5 Ceiling Painting Mistakes to Avoid 5 Ceiling Painting Mistakes to Avoid

Ceiling painting can be one of those jobs that no one wants to tackle. If you get it wrong, it can go really wrong! Make sure you read this list of five common mistakes to avoid when painting a ceiling before you climb up that ladder.

Waiting Till Last

Because it may seem like the hardest part of painting the room, your inner voice may tell you to save the ceiling for last. Don't listen to that voice, and instead, tackle it first. Waiting until all the walls are painted before painting the ceiling is a big mistake, as you can very easily ruin your new paint or paper job on the walls by applying paint to the ceiling afterwards.

Not Cleaning the Ceiling

The ceiling may look clean from the ground but once you ascend your ladder, you will be sure to see dust and debris, especially if you've got large lighting fixtures or if you ceiling has bas relief decorations or molding where dirt can get trapped. If your ceiling is not clean, that can prevent the primer and paint from going on smoothly and evenly. Wipe the ceiling with a damp cloth and allow to dry before commencing your ceiling painting.

Thinking You Don't Need to Prime

Since only your very tall friends will be seeing the ceiling close-up, you may think that there is no need to apply primer before painting, but that can really ruin your nice paint job. Especially if your ceiling is directly below the roof, a bathroom, or a kitchen, primer will help seal the ceiling and can help minimize water damage, should that happen in the future.

Starting With the Big Space First and Then Working Towards the Edge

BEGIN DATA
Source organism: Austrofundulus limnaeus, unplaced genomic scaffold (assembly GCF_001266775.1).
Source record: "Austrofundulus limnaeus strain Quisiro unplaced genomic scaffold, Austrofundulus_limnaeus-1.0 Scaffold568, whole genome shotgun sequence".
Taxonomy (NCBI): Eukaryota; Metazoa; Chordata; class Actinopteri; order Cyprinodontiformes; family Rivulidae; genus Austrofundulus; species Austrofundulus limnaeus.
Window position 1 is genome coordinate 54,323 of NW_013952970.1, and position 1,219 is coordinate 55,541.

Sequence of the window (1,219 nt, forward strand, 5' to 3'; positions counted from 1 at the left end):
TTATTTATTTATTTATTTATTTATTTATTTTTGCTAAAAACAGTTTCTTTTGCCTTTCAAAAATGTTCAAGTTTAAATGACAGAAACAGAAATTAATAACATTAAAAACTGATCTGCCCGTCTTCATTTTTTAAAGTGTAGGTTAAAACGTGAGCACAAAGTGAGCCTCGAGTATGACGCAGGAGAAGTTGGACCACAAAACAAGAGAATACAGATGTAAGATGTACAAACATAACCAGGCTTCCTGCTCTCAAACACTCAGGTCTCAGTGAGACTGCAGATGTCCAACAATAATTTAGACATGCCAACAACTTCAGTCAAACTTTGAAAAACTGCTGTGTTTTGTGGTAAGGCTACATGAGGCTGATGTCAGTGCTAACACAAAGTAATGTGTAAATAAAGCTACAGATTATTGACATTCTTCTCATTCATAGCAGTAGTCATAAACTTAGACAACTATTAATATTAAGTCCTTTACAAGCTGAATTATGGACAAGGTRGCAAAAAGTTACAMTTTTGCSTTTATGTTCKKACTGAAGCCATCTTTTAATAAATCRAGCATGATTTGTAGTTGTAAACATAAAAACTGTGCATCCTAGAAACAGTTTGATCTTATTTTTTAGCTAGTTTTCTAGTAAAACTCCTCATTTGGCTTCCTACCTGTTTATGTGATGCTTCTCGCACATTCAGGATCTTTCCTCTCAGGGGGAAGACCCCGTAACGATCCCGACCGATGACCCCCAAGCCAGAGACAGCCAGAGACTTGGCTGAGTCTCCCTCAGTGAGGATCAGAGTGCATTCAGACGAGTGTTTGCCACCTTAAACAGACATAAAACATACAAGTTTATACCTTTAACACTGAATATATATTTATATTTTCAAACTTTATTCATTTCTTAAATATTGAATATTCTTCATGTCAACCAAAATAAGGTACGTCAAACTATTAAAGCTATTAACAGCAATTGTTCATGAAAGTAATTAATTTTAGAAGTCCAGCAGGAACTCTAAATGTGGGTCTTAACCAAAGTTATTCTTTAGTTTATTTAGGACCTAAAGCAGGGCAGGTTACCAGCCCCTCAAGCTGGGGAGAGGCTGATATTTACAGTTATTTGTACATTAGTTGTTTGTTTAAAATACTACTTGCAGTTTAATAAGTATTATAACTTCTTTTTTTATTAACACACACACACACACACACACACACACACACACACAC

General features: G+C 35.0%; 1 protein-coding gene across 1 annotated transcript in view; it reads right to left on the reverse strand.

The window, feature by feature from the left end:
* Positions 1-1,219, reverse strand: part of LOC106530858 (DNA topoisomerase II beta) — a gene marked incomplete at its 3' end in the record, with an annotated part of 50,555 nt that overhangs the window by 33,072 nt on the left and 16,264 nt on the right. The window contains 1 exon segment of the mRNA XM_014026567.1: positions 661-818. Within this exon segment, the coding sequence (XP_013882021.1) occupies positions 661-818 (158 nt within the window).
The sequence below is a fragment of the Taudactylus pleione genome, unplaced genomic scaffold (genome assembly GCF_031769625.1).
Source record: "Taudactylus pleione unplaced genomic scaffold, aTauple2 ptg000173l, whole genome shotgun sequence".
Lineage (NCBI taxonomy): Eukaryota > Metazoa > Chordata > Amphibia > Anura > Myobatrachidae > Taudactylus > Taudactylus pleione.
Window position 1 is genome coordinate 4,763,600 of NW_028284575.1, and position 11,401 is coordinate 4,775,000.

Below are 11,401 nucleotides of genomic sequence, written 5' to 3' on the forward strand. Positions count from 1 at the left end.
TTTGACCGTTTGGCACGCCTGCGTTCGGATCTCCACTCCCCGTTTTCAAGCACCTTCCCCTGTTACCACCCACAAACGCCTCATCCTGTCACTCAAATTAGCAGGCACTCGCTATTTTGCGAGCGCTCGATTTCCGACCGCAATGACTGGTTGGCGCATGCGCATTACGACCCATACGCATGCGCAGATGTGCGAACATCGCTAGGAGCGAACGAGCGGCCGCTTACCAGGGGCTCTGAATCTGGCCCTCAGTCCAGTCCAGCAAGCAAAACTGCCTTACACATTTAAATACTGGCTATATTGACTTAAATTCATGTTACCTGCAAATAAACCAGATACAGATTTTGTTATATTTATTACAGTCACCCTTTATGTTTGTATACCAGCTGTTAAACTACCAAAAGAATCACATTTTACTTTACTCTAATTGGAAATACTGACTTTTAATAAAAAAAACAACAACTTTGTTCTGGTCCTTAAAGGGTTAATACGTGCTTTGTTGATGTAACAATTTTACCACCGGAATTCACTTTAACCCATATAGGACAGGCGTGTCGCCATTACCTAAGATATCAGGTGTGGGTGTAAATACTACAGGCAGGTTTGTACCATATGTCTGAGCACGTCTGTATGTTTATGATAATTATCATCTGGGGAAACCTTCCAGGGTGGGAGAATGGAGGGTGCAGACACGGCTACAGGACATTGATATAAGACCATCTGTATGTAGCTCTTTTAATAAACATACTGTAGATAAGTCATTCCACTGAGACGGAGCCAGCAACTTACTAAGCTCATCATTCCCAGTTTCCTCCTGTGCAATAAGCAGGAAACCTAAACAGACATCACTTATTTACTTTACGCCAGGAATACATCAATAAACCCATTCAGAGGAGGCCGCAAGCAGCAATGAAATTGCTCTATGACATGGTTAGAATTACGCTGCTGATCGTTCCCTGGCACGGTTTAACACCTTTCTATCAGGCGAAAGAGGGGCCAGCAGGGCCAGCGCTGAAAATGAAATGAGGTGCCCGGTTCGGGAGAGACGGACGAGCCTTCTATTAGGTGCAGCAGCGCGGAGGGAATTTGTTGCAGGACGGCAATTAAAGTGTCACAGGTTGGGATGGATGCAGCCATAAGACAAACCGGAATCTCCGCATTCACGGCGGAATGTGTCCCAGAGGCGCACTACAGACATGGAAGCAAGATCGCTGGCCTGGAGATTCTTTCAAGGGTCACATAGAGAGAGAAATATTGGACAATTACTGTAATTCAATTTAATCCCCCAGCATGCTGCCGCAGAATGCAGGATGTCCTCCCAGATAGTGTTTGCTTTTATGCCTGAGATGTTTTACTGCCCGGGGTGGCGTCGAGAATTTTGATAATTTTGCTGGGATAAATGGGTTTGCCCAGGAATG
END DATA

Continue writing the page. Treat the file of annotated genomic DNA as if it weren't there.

It is tempting to start your ceiling painting in the biggest space so it feels like you get a lot done right away, but that is a surefire way to miss spots. Start at the edge of the ceiling and wall, using a small brush to get right up to the edge. Try to paint with as long strokes as possible but do one section at a time and then move over to finish that edge. Once all the edges have been painted, then proceed to any other delicate space such as where there is molding or any other intricate decorations. If you are painting the molding, make sure you use a small brush to get into all the crevices.

Not Applying Enough Paint to the Brush for Fear of Dripping

Of course we can all picture what would happen should too much paint be applied to the brush when ceiling painting. But going too far in the other direction - using too little paint - can leave streaks, bare spots and the annoying reality of having to re-paint certain areas of the ceiling. Make sure the bristles of the brush are half covered in paint when you begin. Also don't forget to let the brush drip over the paint can or tray before you start ceiling painting to remove any excess paint.

 

 

 

 

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